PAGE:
The horrors!

May 13, 2013

Now to write. If all goes well, I’ll toss writing exercises like this up on my blog from time to time. Writing, I must say, is a pleasure, and I (like a lot of writers) have a file loaded with pages upon pages of partial story ideas: this blog gives me a place to toss them out where people can see them.

If you want to use anything I create in an exercise, just ask me, alright? It’s “intellectual property” and all that, but mostly it’s a matter of emotional investment. I mean, I like to know where my children are. (It’s even 11 o’clock as I write this . . . )

Let’s open with a complete scene full of characters. It’s currently “cool” for games to be “dark” and “edgy,” so let’s go for a horror videogame. I’m not stupid, so it will be horror with a purpose: the “point” of the story is “Pride goeth before a fall” (a misquote, by the way). Who better to demonstrate than a mad Frankenstein-like creator?

I will make three entities, following character geometry: a 1-D creature class created by “Frankenstein,” a 2-D character/creature elevated above the horde who will help the player, and a 3-D “Frankenstein.” Three dimensions is probably overdoing it for just a “videogame level boss,” but, again, who can say where this would go? Maybe it would work best as a long-running antagonist in a pencil-and-paper RPG.

I will use RANDOM.ORG to tell me gender since that isn’t important for this story’s point. Also to tell me whether a given character is “human” or “other.” He he he. Results!

Three-dimensional character. Female, human.

Two-dimensional character/creature. Male, human.

One-dimensional creature class. Female, other.

Right to start, this sounds fascinating. The two-dimensional character isn’t a “creature,” so who is he? Probably an assistant. Also, I decided all “creatures” would have the same gender because it keeps sound and art files simple; but now, what does it mean if the creator and the creations look the same? “Pride goeth before a fall . . . ”

I have no format guidelines, so I’ll write a physical description and then whatever text (spoken or written) might be helpful.

1-D creature class: Frankenspirits. (They’re “not human,” so why not change it up a little?)
Trait: Hopeless. (In the sense: hopeless of attaining some ideal or goal.)
Description: A faded and fractured form, like a ghost in a broken mirror. Each bears the face of Doctor X.
Dialogue: Idle – “Doctor! Doctor! Why can I not see you?”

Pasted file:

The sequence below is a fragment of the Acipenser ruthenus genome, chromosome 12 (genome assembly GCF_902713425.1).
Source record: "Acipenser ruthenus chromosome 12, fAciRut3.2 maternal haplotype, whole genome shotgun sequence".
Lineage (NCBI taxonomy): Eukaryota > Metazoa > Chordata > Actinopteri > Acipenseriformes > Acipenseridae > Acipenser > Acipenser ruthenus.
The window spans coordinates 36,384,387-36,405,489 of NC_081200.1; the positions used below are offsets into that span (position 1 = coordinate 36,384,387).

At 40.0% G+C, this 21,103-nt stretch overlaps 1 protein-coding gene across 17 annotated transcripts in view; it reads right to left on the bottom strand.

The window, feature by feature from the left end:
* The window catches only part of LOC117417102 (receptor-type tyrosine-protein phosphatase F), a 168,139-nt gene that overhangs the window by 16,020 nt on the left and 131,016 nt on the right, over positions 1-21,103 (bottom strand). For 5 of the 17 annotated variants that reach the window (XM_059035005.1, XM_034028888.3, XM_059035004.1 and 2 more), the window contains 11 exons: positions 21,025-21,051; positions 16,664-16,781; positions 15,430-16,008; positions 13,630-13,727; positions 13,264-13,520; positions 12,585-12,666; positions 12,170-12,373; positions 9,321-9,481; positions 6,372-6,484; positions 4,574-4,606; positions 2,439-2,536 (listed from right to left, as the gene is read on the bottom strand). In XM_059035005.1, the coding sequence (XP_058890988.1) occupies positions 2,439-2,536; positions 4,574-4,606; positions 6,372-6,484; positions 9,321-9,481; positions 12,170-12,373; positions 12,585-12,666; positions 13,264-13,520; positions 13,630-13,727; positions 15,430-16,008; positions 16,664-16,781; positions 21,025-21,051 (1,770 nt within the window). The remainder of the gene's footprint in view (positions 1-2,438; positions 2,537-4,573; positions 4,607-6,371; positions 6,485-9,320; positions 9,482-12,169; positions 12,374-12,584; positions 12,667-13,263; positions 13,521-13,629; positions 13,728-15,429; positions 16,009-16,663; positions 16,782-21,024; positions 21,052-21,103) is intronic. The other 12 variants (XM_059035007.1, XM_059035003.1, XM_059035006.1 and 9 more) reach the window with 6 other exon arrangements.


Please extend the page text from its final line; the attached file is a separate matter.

Idle – “I may never be as great and wondrous.”
Idle – “Such failure . . . ”
Fight – “What do you see?!”
Fight – “You deserve no better!”
Fight – “The end comes at last!”

2-D character: Dullman.
Traits: Meticulous, rude.
Description: A dirty man in a clean white lab coat. His glasses are broken.
Dialogue: Intro – “What took you so long? Another day and this entire facility would be unrecoverable. The experiments have failed, but Doctor X keeps working on more creatures! I can’t even understand her anymore: you have to do something before she gets us all killed!”
Written – “Log 192. Per X: more power, more liquid, more time. Failed. Log 193. Per X: more power, more liquid, more time. Failed. Log 194. Per X: more power, more liquid, more time. Failed. Log 195. GUESS WHAT?”
Idle – “This would have worked. But not with her in charge!”
Idle – “[Incoherent muttering] why I should [incoherent muttering].”
Fight – “Eugh, these creatures. What does their babbling mean?”
Fight – “All this wasted work!”
Event – “This is the main lab. She’ll be incensed at you barging in while she’s at work on the final experiment sequence. But then, when is she neither?”

3-D character: Doctor X. (Yeah, I’m probably going to reuse that name for a hundred character designs.)
Traits: Dedicated, vain, fragile.
Description: A brute of a woman with leathery skin, but with clear eyes and delicate hands. Her lab coat has many dried bloodstains.
Dialogue: Written – “Log 1. I’m supposed to write my thoughts about the first results of this final experiment sequence. As though it were of use. I have years of work to preserve: a child’s diary is but a mockery of the principle.”
Written – “Log 15. Per D: write more logs. D, are you reading this? Stop.”
Written – “Log 34. This is pointless. This is failure. Not a one of them can hold a candle to my legacy. Yet at the same time they tell me, in no uncertain terms, how grand it is.”
Written – “Log 99. One of them hurt me. I don’t think they know who I am anymore. Perfection is all the more urgent. I mark this date as the start of a medical regimen to ensure my bodily strength. With perseverance, I will retain the ability to finish the final experiment sequence and see myself face-to-face: then I may outlive myself after all.”
Intro – “Dullman, can’t you see my hands are full?! Wait, who the blazes are you? Dullman! Did you dare tell others about the grand project? My work is imperative! I cannot abide pollution in the lab!”
Fight – “Cease your struggle! Can’t you see what I’m doing?”
Fight – “Do not dare to judge your better!”
Fight – “You may not harm me until I am immortal!”

And . . . cut! With any luck, you can piece together the motivations in this scenario even if I didn’t state them explicitly. And even if I didn’t explain how in the world Doctor X is “cloning” a human intellect into a series of weird ghosts. Game writing, like other forms of storytelling, is best if it “shows,” not “tells.”

So there you go, a writing exercise. Great fun! I’ll do more of these as opportunities arise.


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